View Full Version : Are we really what we are claiming we are?

June 20, 2005, 01:10 PM
After posting the biggest upset in ODI cricket history we are overwhelmed with joy and happiness. Surely we will run out of words to express what we have accomplished by beating Aus, India, Zim, Pakistan in ODIs. But don't you think we are taking it to the extreme with some of the claims we are making.

Critics who have questioned about our test status, we are throwing words back to them saying see we have proved you wrong, now eat your own words. But is that the true scenario? Are we not below par in our most recent test performance? Did we not lose to a county team by innings as well as got destroyed by Eng in both the tests? We were not able to even complete full three days of a test match.

<b>Does an ODI win against Aus means that we have become a competitive test nation already and proved the critics wrong</b>?

I still believe we are very weak, we have lots of things to learn and develop and many years left to be considered as a good cricket nation like Aus, NZ, West Indies meaning that we have it in us to be one of them but we are not there yet.

Do not say that we are just another cricket team like Aus, Pak or WI and this win is just like any other test team beating Aus. Because we are not, we are ranked at the bottom of the table and with hard work and determination we will slowly move up the ladder. That is how it should be, not like enter the cricket arena and act like we are as good as the rest. Because for them too it took years to be where they are now.

A player earns respect with his performance, a team is no different. We bash Ash, Bashar, Sujon, drop players from the team when they perform horrible. Didn't we drop Alok, Rajin, Ash and send them to A team from national team? The same way if BD is displaying poor performance others will bash and ridicule us or would want us to join a second tier.

A team also sticks with players they trust and know is capable of performing and so keeps them in the team and give them chances. Similarly BD is also getting chances to prove and perform. So we should not waste these opportunity or take things for granted or think we have already made it and start fighting with words rather than on the playing field.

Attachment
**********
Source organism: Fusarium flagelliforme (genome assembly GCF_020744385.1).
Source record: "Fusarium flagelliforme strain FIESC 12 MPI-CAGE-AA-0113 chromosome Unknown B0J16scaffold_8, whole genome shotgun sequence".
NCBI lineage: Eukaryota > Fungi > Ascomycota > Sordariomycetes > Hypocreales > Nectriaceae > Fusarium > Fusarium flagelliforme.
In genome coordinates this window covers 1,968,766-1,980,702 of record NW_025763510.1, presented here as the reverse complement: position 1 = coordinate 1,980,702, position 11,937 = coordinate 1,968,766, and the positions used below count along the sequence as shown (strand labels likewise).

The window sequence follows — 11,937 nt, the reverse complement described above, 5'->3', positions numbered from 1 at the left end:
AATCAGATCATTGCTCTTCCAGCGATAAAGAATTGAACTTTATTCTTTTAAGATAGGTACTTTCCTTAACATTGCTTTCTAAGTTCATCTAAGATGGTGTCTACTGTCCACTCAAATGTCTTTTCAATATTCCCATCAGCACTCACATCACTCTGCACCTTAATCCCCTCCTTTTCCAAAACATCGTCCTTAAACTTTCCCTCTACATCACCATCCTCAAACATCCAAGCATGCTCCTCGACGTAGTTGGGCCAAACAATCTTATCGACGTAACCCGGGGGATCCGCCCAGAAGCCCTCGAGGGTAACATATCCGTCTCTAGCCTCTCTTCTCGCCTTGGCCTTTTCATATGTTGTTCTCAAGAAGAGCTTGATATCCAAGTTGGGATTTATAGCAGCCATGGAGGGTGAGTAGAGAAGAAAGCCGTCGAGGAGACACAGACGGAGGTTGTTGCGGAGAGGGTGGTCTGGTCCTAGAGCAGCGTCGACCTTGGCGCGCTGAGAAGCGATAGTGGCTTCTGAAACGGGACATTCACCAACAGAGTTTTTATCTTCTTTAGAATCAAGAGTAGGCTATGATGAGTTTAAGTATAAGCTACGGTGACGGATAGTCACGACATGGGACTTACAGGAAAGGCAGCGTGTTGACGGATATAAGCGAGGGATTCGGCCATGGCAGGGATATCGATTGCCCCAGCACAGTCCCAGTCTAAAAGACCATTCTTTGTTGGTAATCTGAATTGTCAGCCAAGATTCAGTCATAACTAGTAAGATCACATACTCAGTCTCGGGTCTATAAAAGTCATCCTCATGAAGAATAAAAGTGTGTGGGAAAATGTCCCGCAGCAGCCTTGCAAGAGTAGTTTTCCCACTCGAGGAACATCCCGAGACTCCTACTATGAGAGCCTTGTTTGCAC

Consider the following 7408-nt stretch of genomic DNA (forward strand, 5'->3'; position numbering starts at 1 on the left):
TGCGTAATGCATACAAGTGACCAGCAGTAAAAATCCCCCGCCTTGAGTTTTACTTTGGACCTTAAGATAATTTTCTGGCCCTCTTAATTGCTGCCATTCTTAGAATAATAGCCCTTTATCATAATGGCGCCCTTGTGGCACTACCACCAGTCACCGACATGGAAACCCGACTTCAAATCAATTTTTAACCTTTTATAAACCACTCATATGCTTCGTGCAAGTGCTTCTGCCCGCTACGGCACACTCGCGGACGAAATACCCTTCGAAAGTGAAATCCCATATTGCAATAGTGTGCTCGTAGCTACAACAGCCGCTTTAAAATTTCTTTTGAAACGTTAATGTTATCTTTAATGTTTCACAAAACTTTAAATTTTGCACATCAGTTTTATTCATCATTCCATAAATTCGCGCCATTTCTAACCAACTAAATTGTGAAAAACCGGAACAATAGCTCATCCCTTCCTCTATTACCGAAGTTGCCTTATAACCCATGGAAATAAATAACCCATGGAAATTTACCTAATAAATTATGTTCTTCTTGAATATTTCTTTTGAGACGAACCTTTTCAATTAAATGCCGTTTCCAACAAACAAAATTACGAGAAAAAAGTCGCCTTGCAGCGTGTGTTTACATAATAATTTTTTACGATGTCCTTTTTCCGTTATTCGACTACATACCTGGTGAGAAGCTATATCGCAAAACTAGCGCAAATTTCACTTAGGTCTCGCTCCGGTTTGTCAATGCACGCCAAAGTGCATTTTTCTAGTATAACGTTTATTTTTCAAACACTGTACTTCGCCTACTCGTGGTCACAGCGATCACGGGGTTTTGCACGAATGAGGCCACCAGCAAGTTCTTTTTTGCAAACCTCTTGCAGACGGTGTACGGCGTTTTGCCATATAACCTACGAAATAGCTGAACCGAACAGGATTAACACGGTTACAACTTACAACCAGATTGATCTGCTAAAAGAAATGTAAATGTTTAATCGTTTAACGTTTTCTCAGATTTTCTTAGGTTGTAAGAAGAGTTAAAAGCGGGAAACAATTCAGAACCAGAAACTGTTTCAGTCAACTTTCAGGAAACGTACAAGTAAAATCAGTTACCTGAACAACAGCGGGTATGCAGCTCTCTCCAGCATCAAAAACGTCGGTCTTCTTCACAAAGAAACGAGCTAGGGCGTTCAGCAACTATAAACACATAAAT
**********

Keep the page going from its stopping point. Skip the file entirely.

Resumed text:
The only way to reply is not with words but with promising signs of progress and strength. Also progress cannot be measured by a shoking win one after another but with fighting and eliminating our own weaknesses like footwork, shot selection, mentality, strategies and improving BD cricket infrastructure. Making the same error each and every game shows lack of determination and concentration. So please accept our weakness and praise our success and discuss with our critics on how to improve our cricket structure from here onwards instead of killing hope and potentional that we have.

Beating Aus made us champions for that day only not forever so we better act that way and get back to work and bring some stability in our progress.

June 20, 2005, 01:19 PM
Since Dav took over the team after world cup we were always competitive only problem is we donít have consistency. Other than Mosharaf none of our player play consistently. Just think about it the way Bd played against Aussi; Bowling, fielding , batting, if we can play like that in every game then we could pull out few more victory by now. I never doubt the talent some of our player has but they donít use their head.

If I am not mistaken than now Bd team has a sports psychologist, however I think we need to bring the world class sports psychologist to train our player to control their emotion.

June 20, 2005, 01:23 PM

I think we know who we are. Is that a fair assumption? Are you giving us a reality check?

Our team is young; but, they also realize that they have required talent to succeed at this level. All they need to bring into the game is a bit of professionalism and a die hard attitude to win. I think we are getting their. That too at a very decent speed.

June 20, 2005, 01:27 PM